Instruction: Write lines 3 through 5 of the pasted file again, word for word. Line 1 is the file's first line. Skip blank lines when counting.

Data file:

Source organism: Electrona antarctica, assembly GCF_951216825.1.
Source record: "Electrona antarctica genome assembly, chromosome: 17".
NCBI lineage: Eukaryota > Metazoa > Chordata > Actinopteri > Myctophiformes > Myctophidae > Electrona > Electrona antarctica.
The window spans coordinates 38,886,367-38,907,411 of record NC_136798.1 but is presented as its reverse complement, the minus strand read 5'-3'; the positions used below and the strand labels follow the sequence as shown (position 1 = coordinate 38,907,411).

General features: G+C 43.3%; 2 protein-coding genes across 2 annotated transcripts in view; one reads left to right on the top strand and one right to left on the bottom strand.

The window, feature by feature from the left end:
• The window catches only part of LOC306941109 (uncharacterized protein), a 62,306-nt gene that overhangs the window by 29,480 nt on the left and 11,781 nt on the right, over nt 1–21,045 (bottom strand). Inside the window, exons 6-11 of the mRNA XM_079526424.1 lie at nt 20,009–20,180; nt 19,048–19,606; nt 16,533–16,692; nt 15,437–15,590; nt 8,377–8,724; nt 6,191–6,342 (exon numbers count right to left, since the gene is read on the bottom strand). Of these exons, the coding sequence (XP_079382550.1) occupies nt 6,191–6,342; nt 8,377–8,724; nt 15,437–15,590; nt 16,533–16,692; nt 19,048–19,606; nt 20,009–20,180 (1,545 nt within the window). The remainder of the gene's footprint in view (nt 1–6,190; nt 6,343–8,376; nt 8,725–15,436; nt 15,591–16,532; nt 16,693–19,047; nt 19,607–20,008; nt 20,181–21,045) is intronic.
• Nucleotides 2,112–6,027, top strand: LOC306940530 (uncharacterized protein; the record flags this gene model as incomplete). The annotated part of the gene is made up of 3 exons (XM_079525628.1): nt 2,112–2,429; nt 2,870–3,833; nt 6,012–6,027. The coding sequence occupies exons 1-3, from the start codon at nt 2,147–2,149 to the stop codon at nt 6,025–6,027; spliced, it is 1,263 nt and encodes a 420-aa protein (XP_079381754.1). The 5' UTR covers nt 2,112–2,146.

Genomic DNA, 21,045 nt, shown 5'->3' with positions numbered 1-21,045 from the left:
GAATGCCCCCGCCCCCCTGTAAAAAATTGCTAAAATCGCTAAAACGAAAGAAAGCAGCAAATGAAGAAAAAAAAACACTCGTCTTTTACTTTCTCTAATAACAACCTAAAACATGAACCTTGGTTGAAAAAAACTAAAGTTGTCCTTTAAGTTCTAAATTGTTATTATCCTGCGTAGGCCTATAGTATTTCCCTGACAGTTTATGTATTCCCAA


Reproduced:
NCBI lineage: Eukaryota > Metazoa > Chordata > Actinopteri > Myctophiformes > Myctophidae > Electrona > Electrona antarctica.
The window spans coordinates 38,886,367-38,907,411 of record NC_136798.1 but is presented as its reverse complement, the minus strand read 5'-3'; the positions used below and the strand labels follow the sequence as shown (position 1 = coordinate 38,907,411).

General features: G+C 43.3%; 2 protein-coding genes across 2 annotated transcripts in view; one reads left to right on the top strand and one right to left on the bottom strand.